The triggering of Article 50, the mechanism for the UK ‘s departure from the EU, is impending. If things go to plan, or at least to the Tory plan, the document will be signed, sealed and delivered to Brussels within 6 weeks. And the UK will leave the EU two years from that point.
But at least we now know what Theresa May’s official fallback policy is in the event of difficult EU negotiations. I pretty much nailed it in my pre-referendum post, Plan B, both on the likely British negotiating position and the alternative. They want their cake and to eat it and there is no Plan B. No deal is better than a bad deal. Of course, no deal is a very bad deal, but that hasn’t been mentioned yet.
But it’s really the story on the other side of the English Channel that has intrigued, and disappointed, me the most over the last nine months. The EU seems to have decided that Brexit is fundamentally a British problem. The focus has been on preserving the EU’s values and its four pillars of freedom. The blame for Brexit has been laid firmly at the door of the British.
Yet it is clear from the high ratings that far right parties are getting across Europe, including Le Pen and Wilders in France and Holland, that this is fundamentally an EU problem. Brexit has made the EU’s future poorer and weaker. Frexit and/or Nexit could put the nail in the Euro project’s coffin. Future ‘Leavers’ would almost certainly strike up free trade deals with the UK and there would then exist an attractive rival bloc to tempt other EU members to jump ship. There would be an irony to this, in that the British set up just such a bloc to help force its way into the forerunner of the EU to start with.
Instead of Brexit being a full on siren-and-lights wake up call, it has become a distraction from the very real issues that threaten the very existence of the bloc. It seems to me that finding a way to convince the UK to stay would be the number one priority for everyone, and especially the EU.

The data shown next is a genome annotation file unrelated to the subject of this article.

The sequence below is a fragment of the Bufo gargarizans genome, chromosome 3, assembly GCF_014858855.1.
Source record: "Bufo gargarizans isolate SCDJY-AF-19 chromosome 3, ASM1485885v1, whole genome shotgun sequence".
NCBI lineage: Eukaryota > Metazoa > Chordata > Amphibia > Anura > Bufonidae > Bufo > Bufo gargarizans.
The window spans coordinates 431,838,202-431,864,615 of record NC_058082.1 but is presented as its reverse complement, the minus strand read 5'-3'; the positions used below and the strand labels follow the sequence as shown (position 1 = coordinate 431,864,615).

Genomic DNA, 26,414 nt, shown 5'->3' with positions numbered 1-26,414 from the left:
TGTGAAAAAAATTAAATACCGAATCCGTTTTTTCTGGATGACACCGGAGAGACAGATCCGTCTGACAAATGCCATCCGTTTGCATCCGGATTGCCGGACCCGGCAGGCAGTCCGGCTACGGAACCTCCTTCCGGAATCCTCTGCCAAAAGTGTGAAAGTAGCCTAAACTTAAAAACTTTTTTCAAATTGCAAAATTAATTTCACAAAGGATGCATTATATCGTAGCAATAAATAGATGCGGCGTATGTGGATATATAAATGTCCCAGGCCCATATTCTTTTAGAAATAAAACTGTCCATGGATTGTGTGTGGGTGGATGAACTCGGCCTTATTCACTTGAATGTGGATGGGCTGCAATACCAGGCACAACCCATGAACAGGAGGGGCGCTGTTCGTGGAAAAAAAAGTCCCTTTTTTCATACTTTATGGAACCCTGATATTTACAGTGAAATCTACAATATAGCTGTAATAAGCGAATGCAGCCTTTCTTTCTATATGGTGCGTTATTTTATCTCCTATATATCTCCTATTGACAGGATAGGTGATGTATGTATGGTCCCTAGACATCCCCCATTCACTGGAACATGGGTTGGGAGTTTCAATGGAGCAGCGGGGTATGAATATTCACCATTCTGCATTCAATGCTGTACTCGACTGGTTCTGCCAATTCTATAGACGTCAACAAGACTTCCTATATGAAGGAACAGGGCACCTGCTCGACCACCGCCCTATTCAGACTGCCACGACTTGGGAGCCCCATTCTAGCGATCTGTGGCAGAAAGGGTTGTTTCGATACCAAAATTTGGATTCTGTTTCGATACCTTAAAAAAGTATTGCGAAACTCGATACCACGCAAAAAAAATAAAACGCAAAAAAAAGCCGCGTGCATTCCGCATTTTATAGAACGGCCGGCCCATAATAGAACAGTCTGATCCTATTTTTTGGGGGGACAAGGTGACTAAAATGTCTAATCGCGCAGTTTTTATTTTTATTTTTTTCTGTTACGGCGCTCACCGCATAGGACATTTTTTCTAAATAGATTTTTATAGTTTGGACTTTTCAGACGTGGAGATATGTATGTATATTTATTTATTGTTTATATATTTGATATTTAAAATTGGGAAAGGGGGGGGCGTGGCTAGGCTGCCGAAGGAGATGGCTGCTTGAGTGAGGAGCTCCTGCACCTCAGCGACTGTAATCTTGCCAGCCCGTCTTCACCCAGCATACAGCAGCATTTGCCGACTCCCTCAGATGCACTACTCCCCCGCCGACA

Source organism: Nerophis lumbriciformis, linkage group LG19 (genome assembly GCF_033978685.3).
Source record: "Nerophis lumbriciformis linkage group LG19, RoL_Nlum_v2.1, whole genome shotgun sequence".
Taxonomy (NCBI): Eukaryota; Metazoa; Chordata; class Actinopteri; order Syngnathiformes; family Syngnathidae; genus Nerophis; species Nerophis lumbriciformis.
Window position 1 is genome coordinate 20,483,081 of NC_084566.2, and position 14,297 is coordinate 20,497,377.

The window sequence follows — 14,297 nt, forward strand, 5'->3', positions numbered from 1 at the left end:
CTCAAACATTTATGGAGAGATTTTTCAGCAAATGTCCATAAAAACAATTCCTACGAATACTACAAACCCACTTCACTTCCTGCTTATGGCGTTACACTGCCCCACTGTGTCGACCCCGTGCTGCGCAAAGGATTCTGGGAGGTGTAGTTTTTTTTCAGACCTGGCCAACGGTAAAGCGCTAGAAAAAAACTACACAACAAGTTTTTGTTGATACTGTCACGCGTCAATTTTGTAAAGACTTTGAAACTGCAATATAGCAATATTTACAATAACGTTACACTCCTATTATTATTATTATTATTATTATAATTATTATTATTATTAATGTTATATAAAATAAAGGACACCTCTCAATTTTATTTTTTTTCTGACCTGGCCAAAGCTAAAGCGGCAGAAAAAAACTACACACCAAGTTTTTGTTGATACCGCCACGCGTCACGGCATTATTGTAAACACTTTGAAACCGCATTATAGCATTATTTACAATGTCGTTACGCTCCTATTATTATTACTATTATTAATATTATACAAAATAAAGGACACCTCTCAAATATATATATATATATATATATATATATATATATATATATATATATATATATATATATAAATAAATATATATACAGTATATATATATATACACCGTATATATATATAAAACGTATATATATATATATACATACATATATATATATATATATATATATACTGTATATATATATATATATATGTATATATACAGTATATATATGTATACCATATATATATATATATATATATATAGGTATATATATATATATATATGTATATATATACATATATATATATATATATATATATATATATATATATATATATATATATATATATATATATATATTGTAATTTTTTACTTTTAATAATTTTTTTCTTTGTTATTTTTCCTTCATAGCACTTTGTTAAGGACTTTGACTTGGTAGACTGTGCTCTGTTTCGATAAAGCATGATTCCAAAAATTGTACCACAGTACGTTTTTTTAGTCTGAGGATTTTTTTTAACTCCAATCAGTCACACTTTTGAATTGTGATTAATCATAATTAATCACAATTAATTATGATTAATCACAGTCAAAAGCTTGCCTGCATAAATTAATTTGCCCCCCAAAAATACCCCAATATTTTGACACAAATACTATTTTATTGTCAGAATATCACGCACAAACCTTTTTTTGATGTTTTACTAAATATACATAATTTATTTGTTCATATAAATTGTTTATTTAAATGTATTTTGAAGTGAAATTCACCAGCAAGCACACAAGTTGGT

If the EU could bring the British back from the brink into a reformed EU, that in itself would probably be enough to head off problems elsewhere on the continent. There are plenty of reforms that the EU needs to make, and they are more than cosmetic. Transparent democracy being a good first step. Unelected officials mandated to found and establish the necessary institutions that are the heart of the project have served their purpose and need to be phased out and, when necessary, replaced with democratically elected representatives.
The EU needs to reduce its largesse, to focus on what it does best, where it can bring the greatest benefits and to limit its activities in areas that might be considered ‘interfering’. The EU needs to fix the persistent Greek financial debacle. The Euro should be a currency shared by countries with similar economies – it’s not too late to change that. And most of all, the EU needs to be dedicated to furthering the prosperity and security of the member states, not of the EU itself. Achieve the former and the latter will take care of itself.
Then there is the big issue. Immigration. It has to be reworked. Both intra-EU and external immigration, of all varities. It’s a hugely contentious issue, but the fact of the matter is that immigration is a problem. You may choose to disagree with this assertion, but you’d be wrong. You’re wrong because people in large numbers are saying that it is a problem at the ballot box. Whatever their reasoning, no matter how far fetched their beliefs, their votes count the same as everyone elses. And their votes make it a problem.
As certain as I am that my points are valid, I’m equally certain that the EU will not react until it is too late. Organisations at the top of the food chain don’t voluntarily choose to dissolve themselves, cede power or otherwise give away something that they’ve got. As Trump will discover when he attempts to ‘drain the swamp’.
If Brexit is a shot across the bow, a thriving post-EU Britain will be a damaging direct hit. Further losses of members will probably sink the EU altogether. And at that point, Theresa May might well find she can have her cake and eat it after all, at a brand new table, with a brand new slimline Euro project that will proudly declare that it was ‘Made In Britain’.